Seeing that this recipe was published in the early 1940s I am assuming it is a carry-over from the Great Depression. The women, hoping to impress guests or just please their husbands would have wanted to make and serve pie. Many ingredients were sparse during the depression and this recipe seemingly makes use of what most families would have had on hand even during the toughest of times. With the exception of a full cup of sugar, all of the other ingredients are minimal. Wild berries, such as currants, would have been regularly harvested and preserved in jellies to keep the family fed all year.

I recently spent a morning baking up a Jelly Pie. It was easy to prepare and baked up in about 25 minutes. (Check out this video on my YouTube Channel for more about my pie making experience.)

Pies in hand – I needed testers!

My father-in-law, who was born during the Great Depression, could not recall having heard of Jelly Pie but was happy to give it a try. He loved it and wanted seconds.

My husband enjoyed it but wished it was chocolate. He didn’t seem to care that chocolate wasn’t widely available during the Great Depression.

I, myself am actually not a big fan of pie in general but I found this to be a tasty pie. The jelly flavor didn’t seem to really come through and may have been more about adding color than anything. A full cup of sugar in addition to the jelly was a little surprising and made the pie VERY sweet. The consistency was somewhere between a custard or pudding and a chess pie.

During my research, I was able to find a few other references to Jelly Pie. An individual found a similar recipe in a collection purchased at an estate sale in Texas. Someone else found a recipe in an old copy of Southern Cookbook and Ken Haedrich mentions Jelly Pie and shares a similar recipe in his cookbook Pie: 300 Tried-and-True Recipes for Delicious Homemade Pie.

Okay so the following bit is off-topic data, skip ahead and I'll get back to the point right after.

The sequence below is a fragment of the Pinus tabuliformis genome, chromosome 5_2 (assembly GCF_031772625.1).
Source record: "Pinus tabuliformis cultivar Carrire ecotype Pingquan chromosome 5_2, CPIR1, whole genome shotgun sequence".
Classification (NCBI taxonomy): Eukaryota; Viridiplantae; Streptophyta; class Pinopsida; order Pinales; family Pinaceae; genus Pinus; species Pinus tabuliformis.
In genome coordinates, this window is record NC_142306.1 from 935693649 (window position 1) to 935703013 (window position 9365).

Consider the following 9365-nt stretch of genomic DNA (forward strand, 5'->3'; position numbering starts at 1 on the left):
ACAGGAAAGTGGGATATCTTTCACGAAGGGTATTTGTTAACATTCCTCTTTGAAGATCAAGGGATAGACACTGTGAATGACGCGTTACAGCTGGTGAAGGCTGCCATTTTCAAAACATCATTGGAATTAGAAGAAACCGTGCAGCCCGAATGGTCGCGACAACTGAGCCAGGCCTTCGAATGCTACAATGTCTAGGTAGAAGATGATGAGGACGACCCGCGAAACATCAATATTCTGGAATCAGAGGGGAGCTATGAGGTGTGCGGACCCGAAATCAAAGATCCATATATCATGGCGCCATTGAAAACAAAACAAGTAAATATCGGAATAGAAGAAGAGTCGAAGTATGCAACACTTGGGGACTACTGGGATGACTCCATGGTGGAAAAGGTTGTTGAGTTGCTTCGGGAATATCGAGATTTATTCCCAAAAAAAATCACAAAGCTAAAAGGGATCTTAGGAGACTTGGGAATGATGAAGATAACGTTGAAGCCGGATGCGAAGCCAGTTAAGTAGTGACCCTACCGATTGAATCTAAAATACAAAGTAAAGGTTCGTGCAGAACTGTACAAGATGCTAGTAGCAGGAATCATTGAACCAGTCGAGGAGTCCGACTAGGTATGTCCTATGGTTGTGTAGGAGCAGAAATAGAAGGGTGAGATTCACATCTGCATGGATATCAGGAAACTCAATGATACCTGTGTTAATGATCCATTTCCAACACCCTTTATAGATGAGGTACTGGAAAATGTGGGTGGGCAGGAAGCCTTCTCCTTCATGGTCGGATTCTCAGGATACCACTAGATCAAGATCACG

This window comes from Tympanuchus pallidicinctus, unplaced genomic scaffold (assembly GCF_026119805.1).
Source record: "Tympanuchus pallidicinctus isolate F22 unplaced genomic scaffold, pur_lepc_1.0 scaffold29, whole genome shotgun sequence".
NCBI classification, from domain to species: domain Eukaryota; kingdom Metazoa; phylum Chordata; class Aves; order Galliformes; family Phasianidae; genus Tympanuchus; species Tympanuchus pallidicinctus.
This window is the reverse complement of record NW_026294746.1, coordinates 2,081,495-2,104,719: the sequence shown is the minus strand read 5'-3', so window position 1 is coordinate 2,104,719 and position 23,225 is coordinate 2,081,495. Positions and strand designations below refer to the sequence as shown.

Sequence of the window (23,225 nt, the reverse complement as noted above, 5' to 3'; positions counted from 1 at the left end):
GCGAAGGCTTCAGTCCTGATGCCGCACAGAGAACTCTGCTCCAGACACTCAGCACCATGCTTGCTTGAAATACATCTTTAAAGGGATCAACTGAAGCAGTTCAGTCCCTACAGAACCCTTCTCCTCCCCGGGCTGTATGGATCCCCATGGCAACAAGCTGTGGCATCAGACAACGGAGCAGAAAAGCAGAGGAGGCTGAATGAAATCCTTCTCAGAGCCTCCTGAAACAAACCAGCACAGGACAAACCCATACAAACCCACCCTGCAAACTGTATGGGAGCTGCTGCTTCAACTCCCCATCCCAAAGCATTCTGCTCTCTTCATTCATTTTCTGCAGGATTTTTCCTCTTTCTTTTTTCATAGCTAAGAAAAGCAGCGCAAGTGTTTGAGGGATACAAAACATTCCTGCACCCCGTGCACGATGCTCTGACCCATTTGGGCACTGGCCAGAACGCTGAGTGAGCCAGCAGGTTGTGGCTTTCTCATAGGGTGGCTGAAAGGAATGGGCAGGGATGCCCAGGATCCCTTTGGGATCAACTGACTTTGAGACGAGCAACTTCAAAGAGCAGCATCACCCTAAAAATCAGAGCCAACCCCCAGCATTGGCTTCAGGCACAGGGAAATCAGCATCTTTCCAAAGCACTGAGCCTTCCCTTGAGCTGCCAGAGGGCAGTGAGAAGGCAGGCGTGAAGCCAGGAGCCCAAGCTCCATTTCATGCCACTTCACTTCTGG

While my search through Arkansas turned up largely empty-handed, it seems that Jelly Pie has some southern roots and seems directly related to Transparent Pie which is well known throughout Kentucky. Although recipes for Transparent Pie seem to vary a little more widely, many contain jelly although the flavor is often unspecified. It also appears that George Clooney is a big fan of “transparent pie” and often has them shipped to his movie sets.

What’s the Verdict?

Is Jelly Pie Arkansas’s favorite pie? Not yet. But, I think it could be.

Grab the recipe above and check out my video and then head to the kitchen and make your very own Jelly Pie. We’d love to hear about your experiences with Jelly Pie in the comments below.

Julie Kohl

Arkansas Women Blogger's Calendar Cultivator and member Julie Kohl writes about her adventures with food, recipes, crafts and creativity on her blog JulieDKohl. As former Yankee who was "converted" to the south by her husband, Julie has grasped on to rural life in a sleepy, blink-your-eyes-and-you'll-miss-it town in east central Arkansas. She raises chickens, horses, and English mastiffs and spends her summers off from teaching art growing a herb garden and crafting all kinds of delicious recipes.

View Julie's website